Blackstone Griddle Problems
If you’re having a problem with your Blackstone Griddle, try not to worry too much. These awesome appliances are quite resilient, and there are plenty of steps you can take to preserve your Blackstone for the long term.
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With proper care and usage, your Blackstone can last up to 20 years or more. Some of the most common problems that users face are issues with the propane regulator, burners, rust, flaking, and warping. All of these issues are resolvable, and some are entirely preventable!
In this article, we’ll examine these common problems and discuss what you can do to avoid or resolve them.
Blackstone Griddle propane regulator problems
The propane regulator controls the flow of propane into the griddle unit, but some Blackstone owners have found that the propane regulator is too sensitive.
If your griddle isn’t lighting properly, it may be due to the propane regulator. In the case that you are having trouble with your propane regulator, you’ll want to reset it by closing the valve on the propane tank and disconnecting the gas line.
Make sure your griddle is off and cool during this process. Wait about one minute before reconnecting the gas line. Then, when you open the propane tank valve again, do so slowly and pause when you’re about ⅓ – ½ of the way through.
After taking a short pause, continue to steadily open the valve the rest of the way, and then try to ignite your griddle. You can also try igniting your griddle when the valve is part way open to see if that helps.
When you open the valve too quickly, the propane regulator can sometimes respond with sensitivity and throttle the outgoing gas. In rare instances, you may need to replace your propane regulator if you cannot fix the issue by troubleshooting.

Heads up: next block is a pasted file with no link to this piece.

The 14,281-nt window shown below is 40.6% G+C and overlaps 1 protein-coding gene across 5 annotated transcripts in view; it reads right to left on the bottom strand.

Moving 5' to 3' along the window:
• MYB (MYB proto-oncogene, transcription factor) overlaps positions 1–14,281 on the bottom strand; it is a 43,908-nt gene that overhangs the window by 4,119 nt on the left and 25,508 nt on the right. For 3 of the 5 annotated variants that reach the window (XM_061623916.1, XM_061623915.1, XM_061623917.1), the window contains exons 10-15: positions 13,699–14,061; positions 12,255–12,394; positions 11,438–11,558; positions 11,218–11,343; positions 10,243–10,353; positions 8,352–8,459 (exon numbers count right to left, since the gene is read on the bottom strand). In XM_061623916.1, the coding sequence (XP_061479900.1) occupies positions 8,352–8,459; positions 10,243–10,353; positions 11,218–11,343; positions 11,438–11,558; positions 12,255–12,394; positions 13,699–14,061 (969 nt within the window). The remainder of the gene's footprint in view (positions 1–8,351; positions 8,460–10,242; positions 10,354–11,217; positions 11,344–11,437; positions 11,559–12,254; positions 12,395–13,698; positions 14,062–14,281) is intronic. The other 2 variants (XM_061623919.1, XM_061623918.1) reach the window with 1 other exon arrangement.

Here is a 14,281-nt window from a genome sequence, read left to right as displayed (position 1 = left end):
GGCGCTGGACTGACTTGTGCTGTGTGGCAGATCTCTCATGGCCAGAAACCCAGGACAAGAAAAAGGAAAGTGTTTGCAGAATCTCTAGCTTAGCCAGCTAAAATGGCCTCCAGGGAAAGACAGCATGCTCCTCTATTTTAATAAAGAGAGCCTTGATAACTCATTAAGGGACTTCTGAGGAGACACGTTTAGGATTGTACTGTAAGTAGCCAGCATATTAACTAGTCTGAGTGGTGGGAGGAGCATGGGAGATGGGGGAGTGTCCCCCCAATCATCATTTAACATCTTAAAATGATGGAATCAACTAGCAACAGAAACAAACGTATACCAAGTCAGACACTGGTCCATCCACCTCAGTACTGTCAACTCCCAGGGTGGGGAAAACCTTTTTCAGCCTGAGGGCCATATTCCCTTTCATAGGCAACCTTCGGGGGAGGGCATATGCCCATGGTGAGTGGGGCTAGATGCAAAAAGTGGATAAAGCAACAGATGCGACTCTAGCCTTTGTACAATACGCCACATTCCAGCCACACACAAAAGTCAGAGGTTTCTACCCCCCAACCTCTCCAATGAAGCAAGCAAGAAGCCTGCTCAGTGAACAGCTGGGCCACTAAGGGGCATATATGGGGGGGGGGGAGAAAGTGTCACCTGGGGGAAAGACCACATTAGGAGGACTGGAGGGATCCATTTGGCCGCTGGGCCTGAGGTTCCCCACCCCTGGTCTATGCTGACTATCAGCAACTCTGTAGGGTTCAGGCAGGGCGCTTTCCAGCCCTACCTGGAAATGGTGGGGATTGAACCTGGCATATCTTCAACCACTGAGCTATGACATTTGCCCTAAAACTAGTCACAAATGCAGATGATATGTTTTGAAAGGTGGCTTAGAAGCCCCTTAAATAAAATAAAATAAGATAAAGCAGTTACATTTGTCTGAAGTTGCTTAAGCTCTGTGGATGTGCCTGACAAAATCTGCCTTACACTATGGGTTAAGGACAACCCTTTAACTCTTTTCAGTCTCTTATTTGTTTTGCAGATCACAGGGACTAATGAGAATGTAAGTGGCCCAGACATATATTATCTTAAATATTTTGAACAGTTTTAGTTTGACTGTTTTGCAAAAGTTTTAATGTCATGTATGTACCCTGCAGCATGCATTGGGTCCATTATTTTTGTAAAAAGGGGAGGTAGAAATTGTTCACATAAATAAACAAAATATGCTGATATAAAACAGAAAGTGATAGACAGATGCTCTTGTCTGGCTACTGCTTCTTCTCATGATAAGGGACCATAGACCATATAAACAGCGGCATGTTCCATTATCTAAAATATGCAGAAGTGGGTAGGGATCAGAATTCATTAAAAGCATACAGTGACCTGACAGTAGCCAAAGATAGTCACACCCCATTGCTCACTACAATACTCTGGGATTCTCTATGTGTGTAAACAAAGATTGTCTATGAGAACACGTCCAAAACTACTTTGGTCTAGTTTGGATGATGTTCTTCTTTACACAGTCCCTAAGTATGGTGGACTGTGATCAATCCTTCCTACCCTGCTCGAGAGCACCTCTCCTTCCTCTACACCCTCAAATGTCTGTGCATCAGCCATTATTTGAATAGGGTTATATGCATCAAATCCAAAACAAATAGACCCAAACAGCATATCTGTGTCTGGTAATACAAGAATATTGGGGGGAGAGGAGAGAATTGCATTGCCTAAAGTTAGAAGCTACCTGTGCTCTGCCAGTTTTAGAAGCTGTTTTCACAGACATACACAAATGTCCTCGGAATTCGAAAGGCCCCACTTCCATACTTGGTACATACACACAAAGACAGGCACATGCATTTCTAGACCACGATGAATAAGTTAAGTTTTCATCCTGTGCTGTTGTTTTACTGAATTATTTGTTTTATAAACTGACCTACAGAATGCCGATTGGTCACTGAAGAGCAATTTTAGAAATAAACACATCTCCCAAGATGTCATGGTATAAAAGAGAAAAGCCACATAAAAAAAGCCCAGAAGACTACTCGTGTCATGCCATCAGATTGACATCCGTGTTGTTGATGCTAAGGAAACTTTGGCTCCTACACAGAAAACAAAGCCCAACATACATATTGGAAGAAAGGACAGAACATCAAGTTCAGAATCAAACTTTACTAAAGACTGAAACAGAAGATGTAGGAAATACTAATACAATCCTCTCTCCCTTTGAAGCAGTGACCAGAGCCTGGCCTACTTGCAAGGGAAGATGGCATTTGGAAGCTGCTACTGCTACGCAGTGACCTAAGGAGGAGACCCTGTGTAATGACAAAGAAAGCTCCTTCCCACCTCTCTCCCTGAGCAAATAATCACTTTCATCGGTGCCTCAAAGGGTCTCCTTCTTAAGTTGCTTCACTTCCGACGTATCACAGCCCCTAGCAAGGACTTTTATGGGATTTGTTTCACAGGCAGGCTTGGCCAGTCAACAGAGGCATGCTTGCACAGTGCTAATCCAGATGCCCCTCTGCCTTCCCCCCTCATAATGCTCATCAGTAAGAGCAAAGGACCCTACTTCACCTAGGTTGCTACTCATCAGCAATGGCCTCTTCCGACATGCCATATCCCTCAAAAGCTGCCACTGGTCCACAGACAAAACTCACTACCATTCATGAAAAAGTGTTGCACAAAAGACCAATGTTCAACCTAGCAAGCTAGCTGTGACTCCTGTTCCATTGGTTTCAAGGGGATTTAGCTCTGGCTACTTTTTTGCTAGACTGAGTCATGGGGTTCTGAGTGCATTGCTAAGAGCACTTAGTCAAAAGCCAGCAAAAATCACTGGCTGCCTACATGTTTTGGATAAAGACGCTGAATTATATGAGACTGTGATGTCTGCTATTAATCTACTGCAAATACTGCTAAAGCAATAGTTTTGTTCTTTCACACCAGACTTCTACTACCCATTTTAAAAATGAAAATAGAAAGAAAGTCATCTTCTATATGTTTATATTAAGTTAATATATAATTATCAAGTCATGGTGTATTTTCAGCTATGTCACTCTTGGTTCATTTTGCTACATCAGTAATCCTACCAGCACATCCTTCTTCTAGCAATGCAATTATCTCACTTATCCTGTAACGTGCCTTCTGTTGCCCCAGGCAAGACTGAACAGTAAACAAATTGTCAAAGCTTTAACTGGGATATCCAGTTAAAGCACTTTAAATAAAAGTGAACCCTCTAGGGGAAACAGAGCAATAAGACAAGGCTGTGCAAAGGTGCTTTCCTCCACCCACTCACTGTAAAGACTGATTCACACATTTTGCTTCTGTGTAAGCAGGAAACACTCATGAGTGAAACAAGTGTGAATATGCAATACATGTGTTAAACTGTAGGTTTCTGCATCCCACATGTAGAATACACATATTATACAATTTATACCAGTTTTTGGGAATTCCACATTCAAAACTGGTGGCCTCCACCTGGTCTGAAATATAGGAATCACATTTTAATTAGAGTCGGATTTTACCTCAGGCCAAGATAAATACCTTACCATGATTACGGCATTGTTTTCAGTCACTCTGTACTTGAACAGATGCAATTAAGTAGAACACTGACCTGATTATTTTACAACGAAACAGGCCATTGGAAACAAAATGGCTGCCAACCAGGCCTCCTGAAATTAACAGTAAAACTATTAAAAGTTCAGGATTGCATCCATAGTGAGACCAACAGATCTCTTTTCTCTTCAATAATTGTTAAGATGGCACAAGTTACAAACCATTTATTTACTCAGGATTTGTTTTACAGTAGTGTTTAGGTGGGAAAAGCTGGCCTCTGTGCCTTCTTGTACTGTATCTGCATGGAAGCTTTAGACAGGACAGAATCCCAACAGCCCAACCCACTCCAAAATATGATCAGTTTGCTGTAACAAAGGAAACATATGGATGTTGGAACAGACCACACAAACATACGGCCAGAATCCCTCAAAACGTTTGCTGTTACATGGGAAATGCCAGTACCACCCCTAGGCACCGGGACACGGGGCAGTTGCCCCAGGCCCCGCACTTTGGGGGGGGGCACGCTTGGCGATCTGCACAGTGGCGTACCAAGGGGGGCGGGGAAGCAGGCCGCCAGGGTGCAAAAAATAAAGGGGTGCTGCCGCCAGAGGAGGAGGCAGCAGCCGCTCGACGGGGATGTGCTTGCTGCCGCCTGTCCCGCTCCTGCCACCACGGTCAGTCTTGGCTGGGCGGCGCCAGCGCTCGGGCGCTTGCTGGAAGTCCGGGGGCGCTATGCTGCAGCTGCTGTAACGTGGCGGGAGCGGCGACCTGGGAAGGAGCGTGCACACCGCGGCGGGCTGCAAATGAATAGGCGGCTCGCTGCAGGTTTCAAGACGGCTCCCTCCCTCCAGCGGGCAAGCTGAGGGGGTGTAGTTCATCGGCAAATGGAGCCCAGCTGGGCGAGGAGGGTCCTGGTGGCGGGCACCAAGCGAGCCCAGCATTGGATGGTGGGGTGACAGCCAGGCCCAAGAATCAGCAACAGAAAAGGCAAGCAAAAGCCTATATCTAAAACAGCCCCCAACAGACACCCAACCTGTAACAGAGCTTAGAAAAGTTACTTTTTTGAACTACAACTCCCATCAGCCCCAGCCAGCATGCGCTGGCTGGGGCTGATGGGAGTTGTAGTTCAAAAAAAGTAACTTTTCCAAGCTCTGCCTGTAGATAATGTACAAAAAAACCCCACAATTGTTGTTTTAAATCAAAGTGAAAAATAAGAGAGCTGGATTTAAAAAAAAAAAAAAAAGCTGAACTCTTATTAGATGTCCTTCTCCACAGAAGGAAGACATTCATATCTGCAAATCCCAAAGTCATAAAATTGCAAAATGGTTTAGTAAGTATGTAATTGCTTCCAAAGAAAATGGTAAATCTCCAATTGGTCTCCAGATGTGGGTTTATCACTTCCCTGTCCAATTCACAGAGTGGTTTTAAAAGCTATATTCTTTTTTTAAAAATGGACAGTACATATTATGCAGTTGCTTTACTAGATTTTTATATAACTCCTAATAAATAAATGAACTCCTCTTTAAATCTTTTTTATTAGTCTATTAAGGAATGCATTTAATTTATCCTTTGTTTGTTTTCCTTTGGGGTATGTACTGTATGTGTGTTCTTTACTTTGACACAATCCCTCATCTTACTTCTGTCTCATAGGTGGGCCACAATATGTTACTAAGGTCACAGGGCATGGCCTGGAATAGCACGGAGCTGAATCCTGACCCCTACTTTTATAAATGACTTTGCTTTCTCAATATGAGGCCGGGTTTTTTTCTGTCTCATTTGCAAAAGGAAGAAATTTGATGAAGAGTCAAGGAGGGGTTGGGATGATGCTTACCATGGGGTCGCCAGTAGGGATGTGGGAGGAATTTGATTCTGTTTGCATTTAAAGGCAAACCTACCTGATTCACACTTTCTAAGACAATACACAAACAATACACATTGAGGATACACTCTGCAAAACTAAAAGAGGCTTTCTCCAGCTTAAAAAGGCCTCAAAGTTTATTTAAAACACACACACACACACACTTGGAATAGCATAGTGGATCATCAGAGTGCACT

Blackstone Griddle burner problems
If your burners are not emitting enough flame or are not lighting consistently, it could be due to an issue with airflow in the burner tubes, with the propane regulator, or with the igniter needles.
Each burner tube has an airgate at the base. When your griddle is off and cool, you can examine the airgates of the burner tubes and adjust them as needed to allow more or less airflow. Keep in mind that you do need some airflow. If you block off all airflow, it could significantly damage your griddle.
If the airflow doesn’t seem to be the source of the issue, it could be that there isn’t enough propane reaching the burner tubes and igniter needles. Follow the steps outlined above to troubleshoot with your propane regulator to see if that is affecting your burners.
Lastly, your griddle’s igniter needles may not be in the proper position to ignite the gas. Each igniter needle should be about ¼” to ⅛” away from the nearest burner tube, and the needle should be pointed at a hole on the burner tube.